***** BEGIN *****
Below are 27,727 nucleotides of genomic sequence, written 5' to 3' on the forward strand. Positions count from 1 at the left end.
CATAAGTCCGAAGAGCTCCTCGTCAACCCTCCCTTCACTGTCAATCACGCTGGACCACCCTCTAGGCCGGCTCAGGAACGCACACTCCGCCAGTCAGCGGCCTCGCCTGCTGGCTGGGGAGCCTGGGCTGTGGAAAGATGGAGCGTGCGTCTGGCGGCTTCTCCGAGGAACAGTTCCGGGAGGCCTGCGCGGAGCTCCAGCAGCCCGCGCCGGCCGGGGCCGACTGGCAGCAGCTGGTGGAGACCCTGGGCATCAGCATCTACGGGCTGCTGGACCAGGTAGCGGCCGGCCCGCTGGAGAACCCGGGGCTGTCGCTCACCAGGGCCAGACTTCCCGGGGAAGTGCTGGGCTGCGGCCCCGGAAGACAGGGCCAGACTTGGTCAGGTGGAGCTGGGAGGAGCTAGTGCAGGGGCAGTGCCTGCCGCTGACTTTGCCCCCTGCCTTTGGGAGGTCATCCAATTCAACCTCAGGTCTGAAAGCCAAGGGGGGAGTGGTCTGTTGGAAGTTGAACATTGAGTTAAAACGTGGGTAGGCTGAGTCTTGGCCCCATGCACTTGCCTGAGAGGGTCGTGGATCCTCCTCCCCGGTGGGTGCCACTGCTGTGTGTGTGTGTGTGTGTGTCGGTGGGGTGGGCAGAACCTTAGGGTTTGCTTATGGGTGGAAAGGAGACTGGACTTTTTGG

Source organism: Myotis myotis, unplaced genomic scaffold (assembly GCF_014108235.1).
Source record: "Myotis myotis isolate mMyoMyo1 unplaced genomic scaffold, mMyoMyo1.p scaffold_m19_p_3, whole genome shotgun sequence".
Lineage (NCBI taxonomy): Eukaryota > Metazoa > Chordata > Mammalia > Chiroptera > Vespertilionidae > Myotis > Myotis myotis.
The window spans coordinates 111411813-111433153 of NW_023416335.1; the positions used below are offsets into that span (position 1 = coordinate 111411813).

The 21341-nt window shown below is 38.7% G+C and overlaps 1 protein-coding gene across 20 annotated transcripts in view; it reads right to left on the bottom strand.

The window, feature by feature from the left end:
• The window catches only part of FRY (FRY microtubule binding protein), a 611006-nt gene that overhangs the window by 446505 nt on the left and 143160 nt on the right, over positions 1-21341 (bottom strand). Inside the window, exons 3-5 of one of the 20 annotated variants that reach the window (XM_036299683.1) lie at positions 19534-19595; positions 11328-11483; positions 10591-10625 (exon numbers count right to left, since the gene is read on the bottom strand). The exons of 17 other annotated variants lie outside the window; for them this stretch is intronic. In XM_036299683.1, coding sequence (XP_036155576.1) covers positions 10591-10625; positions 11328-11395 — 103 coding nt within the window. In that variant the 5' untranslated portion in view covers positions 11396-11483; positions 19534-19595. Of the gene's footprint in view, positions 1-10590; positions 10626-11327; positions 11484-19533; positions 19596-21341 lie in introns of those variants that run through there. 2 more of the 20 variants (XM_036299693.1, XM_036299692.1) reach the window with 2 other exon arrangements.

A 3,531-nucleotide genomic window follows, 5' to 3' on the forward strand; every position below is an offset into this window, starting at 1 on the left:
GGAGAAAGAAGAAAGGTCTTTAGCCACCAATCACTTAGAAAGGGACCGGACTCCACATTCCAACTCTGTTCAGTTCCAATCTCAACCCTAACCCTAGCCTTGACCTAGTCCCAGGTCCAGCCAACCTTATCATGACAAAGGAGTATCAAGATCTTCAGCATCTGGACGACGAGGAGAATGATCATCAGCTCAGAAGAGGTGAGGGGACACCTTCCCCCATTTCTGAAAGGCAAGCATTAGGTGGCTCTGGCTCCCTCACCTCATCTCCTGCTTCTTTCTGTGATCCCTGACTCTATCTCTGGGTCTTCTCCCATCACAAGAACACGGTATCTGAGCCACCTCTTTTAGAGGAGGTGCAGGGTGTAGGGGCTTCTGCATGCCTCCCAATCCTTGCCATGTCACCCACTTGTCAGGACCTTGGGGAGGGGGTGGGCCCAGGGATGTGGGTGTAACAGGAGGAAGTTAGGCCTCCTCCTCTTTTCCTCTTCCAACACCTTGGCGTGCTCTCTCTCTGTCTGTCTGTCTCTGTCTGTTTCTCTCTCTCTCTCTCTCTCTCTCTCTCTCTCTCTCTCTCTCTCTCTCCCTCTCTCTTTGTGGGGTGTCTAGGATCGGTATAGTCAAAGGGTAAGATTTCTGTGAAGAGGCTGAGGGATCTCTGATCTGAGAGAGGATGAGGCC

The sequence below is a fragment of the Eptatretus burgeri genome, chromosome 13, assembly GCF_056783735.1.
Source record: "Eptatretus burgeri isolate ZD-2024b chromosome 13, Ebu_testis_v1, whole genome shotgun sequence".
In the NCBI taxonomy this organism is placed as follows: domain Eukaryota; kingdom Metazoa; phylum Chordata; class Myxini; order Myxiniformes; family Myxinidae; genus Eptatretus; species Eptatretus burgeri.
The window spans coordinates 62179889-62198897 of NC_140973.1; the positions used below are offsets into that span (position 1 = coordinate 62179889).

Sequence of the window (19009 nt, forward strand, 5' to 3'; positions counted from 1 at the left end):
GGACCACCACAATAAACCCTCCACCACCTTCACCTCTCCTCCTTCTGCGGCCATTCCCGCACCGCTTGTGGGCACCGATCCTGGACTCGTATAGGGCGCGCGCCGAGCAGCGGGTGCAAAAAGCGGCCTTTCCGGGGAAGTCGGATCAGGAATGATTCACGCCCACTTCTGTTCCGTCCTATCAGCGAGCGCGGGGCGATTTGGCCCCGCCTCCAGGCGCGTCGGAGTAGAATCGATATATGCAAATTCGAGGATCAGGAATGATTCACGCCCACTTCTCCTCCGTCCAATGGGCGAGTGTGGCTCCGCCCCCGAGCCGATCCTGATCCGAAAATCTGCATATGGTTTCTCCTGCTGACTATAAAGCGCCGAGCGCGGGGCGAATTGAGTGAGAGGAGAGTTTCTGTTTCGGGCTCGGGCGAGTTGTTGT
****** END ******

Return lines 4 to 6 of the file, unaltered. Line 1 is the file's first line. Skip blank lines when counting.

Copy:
Source record: "Myotis myotis isolate mMyoMyo1 unplaced genomic scaffold, mMyoMyo1.p scaffold_m19_p_3, whole genome shotgun sequence".
Lineage (NCBI taxonomy): Eukaryota > Metazoa > Chordata > Mammalia > Chiroptera > Vespertilionidae > Myotis > Myotis myotis.
The window spans coordinates 111411813-111433153 of NW_023416335.1; the positions used below are offsets into that span (position 1 = coordinate 111411813).